In today’s Guardian there is a review of the book The Making of the President (that is, Trump) by the notorious “ratfucker” Roger Stone, who I’ve had occasion to mention in the past in connection with the” creepy clown” or Trickster archetype. There is a kind of fraternity of such types — the dirty tricksters — in contemporary politics, including the Australian “political operative” Lynton Crosby. Mr. Stone insists, like Kellyanne Conway’s justification of “alternative facts”, that people today have “a choice of truths“. So, Ms Conway’s “alternative facts” wasn’t a momentary aberration or a transient lapse of reason. It’s deliberate and in the nature of post-modern politics. It’s one of the chief features of the “New Normal” (or Adam Curtis’s “Hypernormalisation“).
Here, I want to explore how this situation reflects the fragmentation and disintegration of the personality and consciousness structure of modern man in duplicity, as examined also by Jean Gebser also in The Ever-Present Origin.
Most analyses I’ve read about the current epidemic of “fake news”, or matters like “alternative facts” or “post-truth,” take the view that it’s about ideology overpowering and overwhelming reality.
I’m going to suggest that we look at this somewhat differently — not as ideology run amok so much as indicative of the bankruptcy of ideology itself and, in those terms, of the intellect also (or at least that form of the intellect Gebser calls “mental-rational”). It seems to me that, in the absence of any real “facts” or truth to buttress the received and conventional ideologies, their partisans and adherents now resort to simply making them up in a brazen attempt to disguise the fact that they are bankrupt.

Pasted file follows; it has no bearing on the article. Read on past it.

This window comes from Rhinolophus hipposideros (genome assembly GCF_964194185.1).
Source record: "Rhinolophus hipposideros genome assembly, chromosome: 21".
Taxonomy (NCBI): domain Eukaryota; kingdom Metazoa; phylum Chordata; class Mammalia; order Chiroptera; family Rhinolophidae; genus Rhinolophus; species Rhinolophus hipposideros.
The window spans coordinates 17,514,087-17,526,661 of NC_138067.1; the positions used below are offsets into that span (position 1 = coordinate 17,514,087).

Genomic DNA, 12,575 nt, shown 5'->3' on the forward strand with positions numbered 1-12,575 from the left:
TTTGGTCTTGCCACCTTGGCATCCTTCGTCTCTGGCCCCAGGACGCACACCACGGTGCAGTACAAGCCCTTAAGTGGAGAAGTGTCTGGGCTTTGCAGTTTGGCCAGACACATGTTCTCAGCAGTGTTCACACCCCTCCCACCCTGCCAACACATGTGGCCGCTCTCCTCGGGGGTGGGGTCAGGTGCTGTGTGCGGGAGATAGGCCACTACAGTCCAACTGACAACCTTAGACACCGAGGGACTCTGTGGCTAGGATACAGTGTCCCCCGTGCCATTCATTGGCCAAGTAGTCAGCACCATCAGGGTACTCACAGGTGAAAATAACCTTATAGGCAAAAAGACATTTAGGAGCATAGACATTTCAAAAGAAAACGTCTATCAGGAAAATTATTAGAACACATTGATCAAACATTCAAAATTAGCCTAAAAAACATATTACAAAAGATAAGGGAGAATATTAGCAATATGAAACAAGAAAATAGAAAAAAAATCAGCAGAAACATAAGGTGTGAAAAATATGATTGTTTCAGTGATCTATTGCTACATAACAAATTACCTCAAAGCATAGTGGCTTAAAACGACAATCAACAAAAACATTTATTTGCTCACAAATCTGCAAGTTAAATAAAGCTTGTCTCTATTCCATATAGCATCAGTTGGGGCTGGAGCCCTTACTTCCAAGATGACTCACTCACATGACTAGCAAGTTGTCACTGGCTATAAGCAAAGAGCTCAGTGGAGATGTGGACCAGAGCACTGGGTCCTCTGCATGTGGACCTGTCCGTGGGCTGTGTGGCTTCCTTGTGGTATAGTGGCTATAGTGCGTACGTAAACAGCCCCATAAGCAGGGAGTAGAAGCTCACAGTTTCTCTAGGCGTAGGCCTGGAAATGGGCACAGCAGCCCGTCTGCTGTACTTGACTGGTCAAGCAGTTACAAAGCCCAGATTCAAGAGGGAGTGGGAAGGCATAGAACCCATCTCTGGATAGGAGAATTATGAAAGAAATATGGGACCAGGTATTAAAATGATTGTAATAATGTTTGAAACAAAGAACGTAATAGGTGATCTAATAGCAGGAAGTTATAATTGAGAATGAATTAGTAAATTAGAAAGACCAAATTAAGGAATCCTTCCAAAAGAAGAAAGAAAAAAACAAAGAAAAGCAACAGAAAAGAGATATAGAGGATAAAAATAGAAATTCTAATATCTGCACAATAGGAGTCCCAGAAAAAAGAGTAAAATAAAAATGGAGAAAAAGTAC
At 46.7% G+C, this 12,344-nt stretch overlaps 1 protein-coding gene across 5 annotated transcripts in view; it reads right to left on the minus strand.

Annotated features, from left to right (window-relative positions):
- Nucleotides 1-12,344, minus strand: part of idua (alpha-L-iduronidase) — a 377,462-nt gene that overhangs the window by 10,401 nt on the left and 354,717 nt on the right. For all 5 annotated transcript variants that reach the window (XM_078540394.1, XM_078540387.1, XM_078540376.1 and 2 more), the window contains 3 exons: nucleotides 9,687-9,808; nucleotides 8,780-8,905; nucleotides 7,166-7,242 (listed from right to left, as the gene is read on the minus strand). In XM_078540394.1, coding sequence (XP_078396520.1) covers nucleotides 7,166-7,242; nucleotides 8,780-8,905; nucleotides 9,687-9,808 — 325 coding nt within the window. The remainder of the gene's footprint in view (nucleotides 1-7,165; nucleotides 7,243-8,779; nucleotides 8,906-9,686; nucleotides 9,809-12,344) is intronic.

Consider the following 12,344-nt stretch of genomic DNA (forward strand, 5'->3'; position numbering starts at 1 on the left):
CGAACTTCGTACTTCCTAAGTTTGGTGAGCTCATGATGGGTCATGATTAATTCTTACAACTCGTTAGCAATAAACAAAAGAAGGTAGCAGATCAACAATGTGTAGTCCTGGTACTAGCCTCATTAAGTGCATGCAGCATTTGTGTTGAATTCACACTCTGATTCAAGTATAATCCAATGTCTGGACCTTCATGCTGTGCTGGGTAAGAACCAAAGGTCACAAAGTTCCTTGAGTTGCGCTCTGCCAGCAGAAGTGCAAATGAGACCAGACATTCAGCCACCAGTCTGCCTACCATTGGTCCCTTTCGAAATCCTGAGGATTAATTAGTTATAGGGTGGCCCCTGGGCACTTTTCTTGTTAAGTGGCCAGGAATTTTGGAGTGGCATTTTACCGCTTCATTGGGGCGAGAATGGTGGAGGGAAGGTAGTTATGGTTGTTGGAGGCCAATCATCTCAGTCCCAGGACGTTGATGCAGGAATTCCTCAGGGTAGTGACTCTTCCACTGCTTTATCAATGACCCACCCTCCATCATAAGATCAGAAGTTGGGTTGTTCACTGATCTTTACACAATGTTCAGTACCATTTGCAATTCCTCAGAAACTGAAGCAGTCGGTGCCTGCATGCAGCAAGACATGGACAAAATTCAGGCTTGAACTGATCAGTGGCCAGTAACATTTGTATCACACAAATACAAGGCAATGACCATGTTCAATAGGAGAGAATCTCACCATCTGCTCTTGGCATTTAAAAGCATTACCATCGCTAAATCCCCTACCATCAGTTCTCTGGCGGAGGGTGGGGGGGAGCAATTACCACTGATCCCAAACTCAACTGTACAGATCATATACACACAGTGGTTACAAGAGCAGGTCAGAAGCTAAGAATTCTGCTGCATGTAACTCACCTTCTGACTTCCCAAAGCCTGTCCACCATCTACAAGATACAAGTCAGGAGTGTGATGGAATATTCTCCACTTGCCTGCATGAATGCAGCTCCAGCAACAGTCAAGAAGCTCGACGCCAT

“Post-Rational Society” or “Post-Truth Society” — take your pick. Flip the coin. The result is the same.
Despite the fact that we have been warned for decades that this was coming, and it was anticipated, it is still a surprise to realise we are actually, finally in it in a conscious sort of way. Now I’m intensely curious about it. It reminds me of the patient who suffers from an undiagnosed illness, tormented more by the gnawing uncertainty of it than anything, who suddenly recieves his clear diagnosis. “You have terminal cancer.” Phew! What a relief! Now, at least, he has a name for the damnable thing. And better a gnawing certainty than a gnawing uncertainty.